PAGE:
Anyway, I thought, since I outlined my writing goals at the beginning of the Endgame project, I'd post an update about where I am on it and what I have left to do. 70,000 words into the novel, I realized I was only about halfway through the plot, if that. For a young-adult novel, this was rather unacceptable. With insufficient ruthlessness I was able to hack and revise that down to 60,000 before Blue Heaven, but there's more cutting and rewriting that needs to be done. That will come after I complete the current draft, though, which I'm already moving forward on. I'm giving myself 50,000 words and to the 30th of November to reach the end. Then I'll spend December reworking the problematic opening of the novel and cutting that first half down from 60,000 to, I hope, 30,000 words or fewer. That will give me an 80,000-word novel to start shopping. That's the plan, and a mere thousand words a day will get me there.

One of the consistent comments I got from my critiquers is that the book is pleasant enough but really starts humming around page 200. The faster I can get to that point, and the more humming I can coax out of it before that point, the better.

And now, back to executing my Endgame.

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The book of the long new year

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Many of you may have heard already, but John Klima has started an online book club dedicated to reading and discussing all twelve volumes of Gene Wolfe's Solar Cycle over the course of this year. I'm one of the board admins, together with Christopher Rowe and Mark Teppo.

If you're up for an ambitious reading project this year, please join us! Each month's novel should be read by the 20th in order to leave plenty of time for discussion. For January, the selection is of course The Shadow of the Torturer, and there are only six days left to read it. Fortunately, it's one of the shortest books in the series, so you shouldn't have much trouble keeping up.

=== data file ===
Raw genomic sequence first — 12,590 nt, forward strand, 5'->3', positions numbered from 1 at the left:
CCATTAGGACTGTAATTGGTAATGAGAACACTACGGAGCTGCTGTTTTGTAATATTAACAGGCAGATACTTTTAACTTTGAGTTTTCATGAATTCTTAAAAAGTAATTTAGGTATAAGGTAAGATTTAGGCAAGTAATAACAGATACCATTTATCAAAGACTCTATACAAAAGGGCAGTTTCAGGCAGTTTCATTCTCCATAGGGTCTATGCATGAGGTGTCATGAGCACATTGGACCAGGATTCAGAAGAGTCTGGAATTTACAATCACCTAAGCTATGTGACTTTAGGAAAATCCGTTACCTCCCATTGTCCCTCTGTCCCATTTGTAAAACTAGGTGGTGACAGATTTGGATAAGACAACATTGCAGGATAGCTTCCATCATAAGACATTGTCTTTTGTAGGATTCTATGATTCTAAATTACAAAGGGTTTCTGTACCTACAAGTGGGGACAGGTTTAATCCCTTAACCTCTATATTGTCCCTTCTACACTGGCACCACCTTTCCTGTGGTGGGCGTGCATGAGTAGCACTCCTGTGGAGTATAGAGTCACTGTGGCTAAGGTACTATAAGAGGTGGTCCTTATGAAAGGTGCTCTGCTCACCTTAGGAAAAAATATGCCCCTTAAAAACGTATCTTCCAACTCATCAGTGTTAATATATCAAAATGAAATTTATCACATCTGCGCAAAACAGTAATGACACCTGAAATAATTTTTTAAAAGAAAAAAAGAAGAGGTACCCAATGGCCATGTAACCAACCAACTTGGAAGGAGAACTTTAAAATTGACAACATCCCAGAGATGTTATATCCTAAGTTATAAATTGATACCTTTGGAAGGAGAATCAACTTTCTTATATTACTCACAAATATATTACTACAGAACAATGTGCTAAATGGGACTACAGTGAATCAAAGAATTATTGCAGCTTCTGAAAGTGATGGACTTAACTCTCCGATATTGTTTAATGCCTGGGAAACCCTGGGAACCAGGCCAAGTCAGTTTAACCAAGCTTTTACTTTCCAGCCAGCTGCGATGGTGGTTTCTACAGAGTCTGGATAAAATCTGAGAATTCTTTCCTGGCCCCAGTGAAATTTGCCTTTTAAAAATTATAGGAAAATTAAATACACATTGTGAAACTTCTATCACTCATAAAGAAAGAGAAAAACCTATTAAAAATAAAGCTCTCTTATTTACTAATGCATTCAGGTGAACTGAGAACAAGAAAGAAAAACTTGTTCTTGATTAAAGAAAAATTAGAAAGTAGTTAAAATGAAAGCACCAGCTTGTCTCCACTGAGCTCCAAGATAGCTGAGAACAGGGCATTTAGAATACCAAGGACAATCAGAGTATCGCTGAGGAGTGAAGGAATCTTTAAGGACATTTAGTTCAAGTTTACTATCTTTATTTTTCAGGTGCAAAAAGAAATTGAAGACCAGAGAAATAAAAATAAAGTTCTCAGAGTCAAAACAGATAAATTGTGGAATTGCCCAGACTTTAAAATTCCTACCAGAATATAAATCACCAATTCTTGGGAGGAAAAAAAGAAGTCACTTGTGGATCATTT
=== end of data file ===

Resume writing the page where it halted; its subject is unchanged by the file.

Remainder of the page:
For more information, and to sign up, please visit GeneWolfeBookClub.com.

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On lying, and lying artlessly

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Longtime readers may recall me railing against James Frey and the phenomenon of the invented memoir a couple of years ago. Rather than chilling the memoir marketplace, though, Frey was merely in the vanguard of a veritable explosion of exposed frauds that now includes such "memoirists" as Margaret B. Jones and Misha Defonseca.

The topic of these overly embroidered tales is much on my mind as, again, my memoir makes its way back into the marketplace. I feared two years ago that Frey's escapade would make a memoir more difficult to sell. Now I fear that he didn't make it difficult enough.

Nearly two months ago, Scott Simon on NPR's Weekend Edition delivered an editorial that made me stand up and pump my fist in the air. He made the interesting argument that the phony memoirist cheats in two ways: first, by weaving of his life an epic that never was; and second, by scanting the literary rigor a novel would have demanded. Listen here:

Writing and Truth in Fact and Fiction
by Scott Simon
Speaking as someone who has labored for nearly ten years to produce a book that will hold up on both counts and provoke more than skepticism and cynicism, I can only add my fervent amen.
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I finally made it back home yesterday to my lovely wife and fuzzy dog after eight days away at the Blue Heaven workshop. I'm delighted to be home but nostalgic for the workshop. It was an extraordinarily helpful, intense, and fun week, maybe even moreso than last year. I don't want to be a namedropper, so I'm not going list all the terrific skiffy writers who attended. Suffice it to say that the week was professionally and personally rewarding, filled with learning, insight, humor, collegiality, friendship, food, beer, free Stormclouds, animal heads, turkey vultures, TNT explosions, Totally Outrageous Behavior, quips that can never be repeated without someone choking almost to death, and Old Gregg. My novel Silvertide was critiqued by two sharp readers who restored my confidence in it, and I hope I served as useful a function to the three embarrassingly talented scribes whose novels I critiqued in full (or nearly so).

Too many good times to recount them all, or even to pick a handful. I leave you with my entry in the Blue Heaven 2007 Raunchy Limerick Challenge, posed by a fellow workshopper who shall remain nameless, for reasons that will remain unstated. The challenge was to compose a limerick employing the words pump, rump, and Cockney.